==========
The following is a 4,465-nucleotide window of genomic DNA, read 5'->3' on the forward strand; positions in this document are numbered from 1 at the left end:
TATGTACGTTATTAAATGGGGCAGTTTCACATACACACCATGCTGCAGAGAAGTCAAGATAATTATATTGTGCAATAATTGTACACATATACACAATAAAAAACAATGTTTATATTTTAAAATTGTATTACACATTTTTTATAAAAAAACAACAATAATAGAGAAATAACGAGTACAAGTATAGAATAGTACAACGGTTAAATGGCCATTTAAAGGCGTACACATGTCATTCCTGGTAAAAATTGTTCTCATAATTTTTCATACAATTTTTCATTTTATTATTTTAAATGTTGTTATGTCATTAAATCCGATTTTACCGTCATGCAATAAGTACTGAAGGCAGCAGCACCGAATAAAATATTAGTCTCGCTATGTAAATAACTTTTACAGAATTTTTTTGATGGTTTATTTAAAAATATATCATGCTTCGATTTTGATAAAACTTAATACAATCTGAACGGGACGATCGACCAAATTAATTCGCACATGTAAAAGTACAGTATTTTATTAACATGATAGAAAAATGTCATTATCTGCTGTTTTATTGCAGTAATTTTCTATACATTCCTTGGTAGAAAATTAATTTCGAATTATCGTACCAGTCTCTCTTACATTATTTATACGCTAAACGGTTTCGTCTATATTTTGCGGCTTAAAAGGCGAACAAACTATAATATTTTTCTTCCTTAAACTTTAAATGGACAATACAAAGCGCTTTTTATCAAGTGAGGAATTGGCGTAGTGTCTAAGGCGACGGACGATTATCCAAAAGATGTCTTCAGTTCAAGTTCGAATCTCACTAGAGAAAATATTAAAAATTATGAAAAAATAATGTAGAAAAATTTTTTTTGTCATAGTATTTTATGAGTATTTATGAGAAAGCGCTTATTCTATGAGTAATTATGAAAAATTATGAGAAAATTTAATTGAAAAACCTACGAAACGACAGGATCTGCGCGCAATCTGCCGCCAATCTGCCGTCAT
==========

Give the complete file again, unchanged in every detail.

The following is a 4,465-nucleotide window of genomic DNA, read 5'->3' on the forward strand; positions in this document are numbered from 1 at the left end:
TATGTACGTTATTAAATGGGGCAGTTTCACATACACACCATGCTGCAGAGAAGTCAAGATAATTATATTGTGCAATAATTGTACACATATACACAATAAAAAACAATGTTTATATTTTAAAATTGTATTACACATTTTTTATAAAAAAACAACAATAATAGAGAAATAACGAGTACAAGTATAGAATAGTACAACGGTTAAATGGCCATTTAAAGGCGTACACATGTCATTCCTGGTAAAAATTGTTCTCATAATTTTTCATACAATTTTTCATTTTATTATTTTAAATGTTGTTATGTCATTAAATCCGATTTTACCGTCATGCAATAAGTACTGAAGGCAGCAGCACCGAATAAAATATTAGTCTCGCTATGTAAATAACTTTTACAGAATTTTTTTGATGGTTTATTTAAAAATATATCATGCTTCGATTTTGATAAAACTTAATACAATCTGAACGGGACGATCGACCAAATTAATTCGCACATGTAAAAGTACAGTATTTTATTAACATGATAGAAAAATGTCATTATCTGCTGTTTTATTGCAGTAATTTTCTATACATTCCTTGGTAGAAAATTAATTTCGAATTATCGTACCAGTCTCTCTTACATTATTTATACGCTAAACGGTTTCGTCTATATTTTGCGGCTTAAAAGGCGAACAAACTATAATATTTTTCTTCCTTAAACTTTAAATGGACAATACAAAGCGCTTTTTATCAAGTGAGGAATTGGCGTAGTGTCTAAGGCGACGGACGATTATCCAAAAGATGTCTTCAGTTCAAGTTCGAATCTCACTAGAGAAAATATTAAAAATTATGAAAAAATAATGTAGAAAAATTTTTTTTGTCATAGTATTTTATGAGTATTTATGAGAAAGCGCTTATTCTATGAGTAATTATGAAAAATTATGAGAAAATTTAATTGAAAAACCTACGAAACGACAGGATCTGCGCGCAATCTGCCGCCAATCTGCCGTCAT